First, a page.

With the hot sauce, the blender did its job correctly, but my ratios were a bit off and to get the consistency I desired without adding too much liquid, I had to strain the sauce to take away some of the pulpy fiber leftover from the peppers and onions. Once strained, the hot sauce was relatively seamless and tasted oddly like I’d expected it to taste- wildly, vehemently tangy with a pungent heat that requires a deep inhalation and a slight bit of smoky sweetness. Not bad for a first try.

“The Pound and the Fury” was already taken.Although my rainbow motif turned out like a rejected Lisa Frank design and my five little peppers ended up looking like they’d passed through the cat’s digestive tract once or twice, I was pretty smitten with the end result. All in all, this is a blender I can get on board with. It’s easy to use, easy to clean, has a sophisticated design scheme, and allows me to live out my spicy, sweet dreams. How many Make A Wish Foundations and birthday parties at Chuck E. Cheese can make that claim? I’m proud to have made my first hot sauce in this, and I’m proud to add it to our collection of appliances. I think it’s a good first blender and a good blender to easing oneself into some of the more finely pureed intricacies of cooking. Nine out of ten discerning single felines agree that the housing box makes an excellent makeshift cave. Who knew? Special thanks to the folks at Farberware and Russell Hobbs, Inc, for hooking us up with these. Stay tuned for my foray into dough! And potato chips!

T-Fal Actifry

I never imagined my few summer jobs in retail would ever come back to haunt me. For instance, I’ve never been offered a free puppy from one of the two imbeciles who owned the pet store I toiled at for two and a half years, nor have I been offered a free child from any of the summer camps I worked for. However, when I worked for T-Fal last summer, never in my wildest dreams did I imagine I would be offered the flagship product of the very store, the Actifry.The Actifry is the stuff of dreams and reality of the incompetent. Where else could you combine a hairdryer, microwave, and peoples’ dieting hopes and fears and charge $300 for it? People would come in and marvel over the two we had in stock. One couple actually decided not to buy it because it didn’t come with the premeasured oil spoon. It was something that both entranced and scared me.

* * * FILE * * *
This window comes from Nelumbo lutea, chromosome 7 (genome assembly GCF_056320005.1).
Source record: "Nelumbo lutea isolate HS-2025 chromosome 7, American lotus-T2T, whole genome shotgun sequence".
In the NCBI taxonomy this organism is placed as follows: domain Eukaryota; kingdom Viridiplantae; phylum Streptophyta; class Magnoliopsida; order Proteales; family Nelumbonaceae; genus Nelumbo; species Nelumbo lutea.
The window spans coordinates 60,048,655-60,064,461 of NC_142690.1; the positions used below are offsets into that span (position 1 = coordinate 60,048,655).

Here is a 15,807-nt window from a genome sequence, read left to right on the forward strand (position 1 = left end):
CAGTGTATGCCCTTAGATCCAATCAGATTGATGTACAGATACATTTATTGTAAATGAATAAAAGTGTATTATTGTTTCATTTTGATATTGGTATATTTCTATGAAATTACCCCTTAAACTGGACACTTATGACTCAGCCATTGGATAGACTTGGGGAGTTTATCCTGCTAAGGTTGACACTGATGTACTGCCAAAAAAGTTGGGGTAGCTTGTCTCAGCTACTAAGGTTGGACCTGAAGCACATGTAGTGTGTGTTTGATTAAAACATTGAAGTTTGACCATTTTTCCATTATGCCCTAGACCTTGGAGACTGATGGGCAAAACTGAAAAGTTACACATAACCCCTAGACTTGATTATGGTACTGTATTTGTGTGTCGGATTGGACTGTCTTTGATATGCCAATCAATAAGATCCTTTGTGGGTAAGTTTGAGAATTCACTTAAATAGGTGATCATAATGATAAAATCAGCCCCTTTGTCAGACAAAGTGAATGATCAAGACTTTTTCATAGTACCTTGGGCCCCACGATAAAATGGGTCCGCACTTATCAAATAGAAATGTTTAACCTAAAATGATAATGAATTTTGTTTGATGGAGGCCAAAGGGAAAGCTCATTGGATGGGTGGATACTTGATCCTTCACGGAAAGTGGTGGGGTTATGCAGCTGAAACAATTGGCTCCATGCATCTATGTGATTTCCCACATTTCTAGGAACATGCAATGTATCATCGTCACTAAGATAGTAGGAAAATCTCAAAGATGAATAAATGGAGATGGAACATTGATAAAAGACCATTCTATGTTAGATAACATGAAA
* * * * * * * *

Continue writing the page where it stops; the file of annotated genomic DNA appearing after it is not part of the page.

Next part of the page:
When I was offered a chance to review the Actifry last week, I immediately accepted. The most lauded recipe of the product is french fries, for god’s sake. So to make sure I was adequately prepared for the ensuing wonder, I invited FF over, bought a year’s worth of vegetables, fruits, and chicken, and prepared to have a fryathon. The deal was that if the Actifry failed both to impress and satiate the three of us, we’d all go out to tapas instead and bemoan the football helmet-sized device.

The Actifry is fucking huge. And noisy. When it turns on, it scares the cat and makes a weak, yet persistent whirring noise as it churns its innards around. FF dubbed it “Baby’s First Fryer” after seeing the aftermath of 40 minutes in the chamber. This thing is pretty weak. Keepitcoming and I tried it with both regular fries and sweet potato fries when it first came in. The problem really lies in its construction. The benefits to frying are that, if done correctly, the water from the product being fried will repel the oil and cook the food as it is heated without absorbing any extra oil in the process. Add that to the straining after and frying isn’t nearly as bad nutritionally as it’s made out to be. With this, the one tablespoon of oil is swirled around and distributed, but never really focusing on the exterior of the product versus that of a fried piece of potato that eventually develops a crust. With the Actifry, the oil doesn’t so much develop a crust so much as it just unsticks the pieces after cooking. In our photos, it was sitting on top of the fries in small beads.